United States: Hawaii Volcanoes & Mammoth Cave National Parks

Beauty from the belly of the earth
  |  Gorp.com

Hawaii Volcanoes National Park
The Skinny
Hawaii Volcanoes National Park hosts two of the world's liveliest volcanoes—Mauna Loa and Kilauea. Mauna Loa also tops the list of the world's most massive mountains, bigger than Everest when its subterranean height is added into the equation. Seeing these bubbling cauldrons of lava up close will give you an exhilarating glimpse of the powerful forces that shape the planet's features. The landscape of Volcanoes National Park is awash with unique geological formations and is home to a distinct ecosystem. Crater Rim Drive will take you alongside the area's breathtaking vistas, while the less-traveled Mauna Loa Road leads to such places as Kipuka Puaulu bird sanctuary.

While most visitors marvel at these mighty volcanoes in the space of a rushed, one-day tour, the slopes of Hawaii Volcanoes National Park are best experienced on foot. The pinnacle of all trails is the 18-miler to the summit of Mauna Loa, a three to four day slog depending on your stamina. It's not an easy climb, and will bring changing weather conditions and the possibility of mild altitude sickness if you rush it. The 11-mile Crater Rim Loop Trail can be done in a day and follows the more heavily trafficked path of the road. In all instances, check in at the Kilauea Visitor Center (tel: (808) 985-6000) in case of possible eruptions or earthquakes. According to local legend, Pele, the goddess of fire, will appear before an eruption either as a stunning beauty or old hag, often accompanied by a white dog. If you happen to stumble across this lady and her mutt, be polite—and get yourself to safety.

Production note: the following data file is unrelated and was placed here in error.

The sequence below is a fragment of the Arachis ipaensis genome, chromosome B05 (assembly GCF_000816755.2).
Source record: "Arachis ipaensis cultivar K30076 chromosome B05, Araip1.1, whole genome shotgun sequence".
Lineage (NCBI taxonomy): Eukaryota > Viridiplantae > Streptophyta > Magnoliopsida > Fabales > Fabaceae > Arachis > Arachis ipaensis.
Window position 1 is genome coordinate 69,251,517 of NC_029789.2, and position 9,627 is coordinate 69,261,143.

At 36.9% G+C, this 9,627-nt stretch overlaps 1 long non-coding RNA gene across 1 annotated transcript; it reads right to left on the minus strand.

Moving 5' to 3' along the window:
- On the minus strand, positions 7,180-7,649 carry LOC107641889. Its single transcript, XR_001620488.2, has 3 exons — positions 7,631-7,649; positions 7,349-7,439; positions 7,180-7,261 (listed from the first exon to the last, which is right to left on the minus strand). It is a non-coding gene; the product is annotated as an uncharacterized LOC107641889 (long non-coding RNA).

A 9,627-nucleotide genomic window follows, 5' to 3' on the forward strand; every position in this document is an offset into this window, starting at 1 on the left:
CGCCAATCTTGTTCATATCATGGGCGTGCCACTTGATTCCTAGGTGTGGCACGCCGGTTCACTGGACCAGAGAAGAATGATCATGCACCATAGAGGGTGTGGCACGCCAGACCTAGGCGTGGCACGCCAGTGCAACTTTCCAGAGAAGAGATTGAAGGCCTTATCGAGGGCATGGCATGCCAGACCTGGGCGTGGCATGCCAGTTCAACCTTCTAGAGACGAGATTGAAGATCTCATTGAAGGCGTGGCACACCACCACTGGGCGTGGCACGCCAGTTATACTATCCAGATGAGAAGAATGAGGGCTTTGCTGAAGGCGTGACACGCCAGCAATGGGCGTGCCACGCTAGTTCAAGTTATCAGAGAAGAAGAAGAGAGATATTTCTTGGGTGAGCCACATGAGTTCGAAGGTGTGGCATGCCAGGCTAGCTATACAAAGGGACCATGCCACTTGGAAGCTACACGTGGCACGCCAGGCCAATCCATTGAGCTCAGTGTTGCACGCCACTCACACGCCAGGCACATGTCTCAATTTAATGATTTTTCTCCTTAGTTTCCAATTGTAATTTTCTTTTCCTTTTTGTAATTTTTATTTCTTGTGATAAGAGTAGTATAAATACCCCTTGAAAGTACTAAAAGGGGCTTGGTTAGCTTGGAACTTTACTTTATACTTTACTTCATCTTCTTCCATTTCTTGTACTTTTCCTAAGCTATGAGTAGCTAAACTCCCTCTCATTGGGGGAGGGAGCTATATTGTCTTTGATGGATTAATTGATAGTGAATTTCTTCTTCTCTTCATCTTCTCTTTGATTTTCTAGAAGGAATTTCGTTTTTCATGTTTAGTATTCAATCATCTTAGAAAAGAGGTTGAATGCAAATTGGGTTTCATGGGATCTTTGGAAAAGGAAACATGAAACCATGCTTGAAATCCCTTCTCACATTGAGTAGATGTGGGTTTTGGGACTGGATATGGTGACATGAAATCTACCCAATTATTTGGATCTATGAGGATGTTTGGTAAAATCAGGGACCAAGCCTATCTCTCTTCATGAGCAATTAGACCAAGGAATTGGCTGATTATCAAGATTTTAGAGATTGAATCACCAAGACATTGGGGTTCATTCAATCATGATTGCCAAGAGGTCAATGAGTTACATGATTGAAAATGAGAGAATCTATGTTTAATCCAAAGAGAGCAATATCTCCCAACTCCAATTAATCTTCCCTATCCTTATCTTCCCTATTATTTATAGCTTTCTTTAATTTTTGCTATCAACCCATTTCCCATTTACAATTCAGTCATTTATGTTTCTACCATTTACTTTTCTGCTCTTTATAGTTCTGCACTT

The Short
When to Go: Year-round (pack rain gear, a light sweater, and a jacket as it gets cool up top).
Other activities: Play a round of golf on the world's most bizarrely located course.
Farther afield: You're in Hawaii—go relax on the beach, for heaven's sake.
Best not to:

  • Disturb the flora or fauna—it's all protected.
  • Hit the backcountry without registering. We've said it already, but it's imperative to remember that these are live volcanoes.

Mammoth Cave National Park
The Skinny
Mammoth doesn't do this place justice. Kentucky's Mammoth Cave is the world's longest cave—its nearest competitor, a cave in Russia, comes in at only quarter of the length. That means there’s a whole lot of cave for you to explore. Formation of the caves began 350 million years ago, and you'll feel you're in the belly of the planet when standing underground in these ancient caverns. Family-friendly tours showcase the high ceilings and dripping stalactites, while more strenuous tours are available for the serious spelunker in search of narrower channels. Stop awhile to enjoy the silence—they say you can hear it.

Above ground lie over 50,000 acres of parkland crisscrossed by 70 miles of scenic trails. Pick your activity from hiking, fishing, and paddling. The Green River bisects Mammoth Cave National Park and supplies sedate yet serene canoeing and kayaking opportunities. It also affords the chance to poke around some smaller riverside caverns and admire the wildlife on display. Canoe camping is possible with a backcountry permit and will allow you to savor a slice of the absolute silence to be found below the soil.

The Short
When to Go: Year-round (avoid peak seasons, especially summer, if you're after some peace and quiet).
Other activities: Hike for sinkholes in the park above ground. Stop by the visitor's center for trail maps and more information.
Farther afield: Take a side trip to the birthplace of Abe Lincoln, 45 miles south of Louisville, Kentucky.
Best not to:

Suffer claustrophobia.

Published: 22 Aug 2002 | Last Updated: 14 Sep 2010
Details mentioned in this article were accurate at the time of publication


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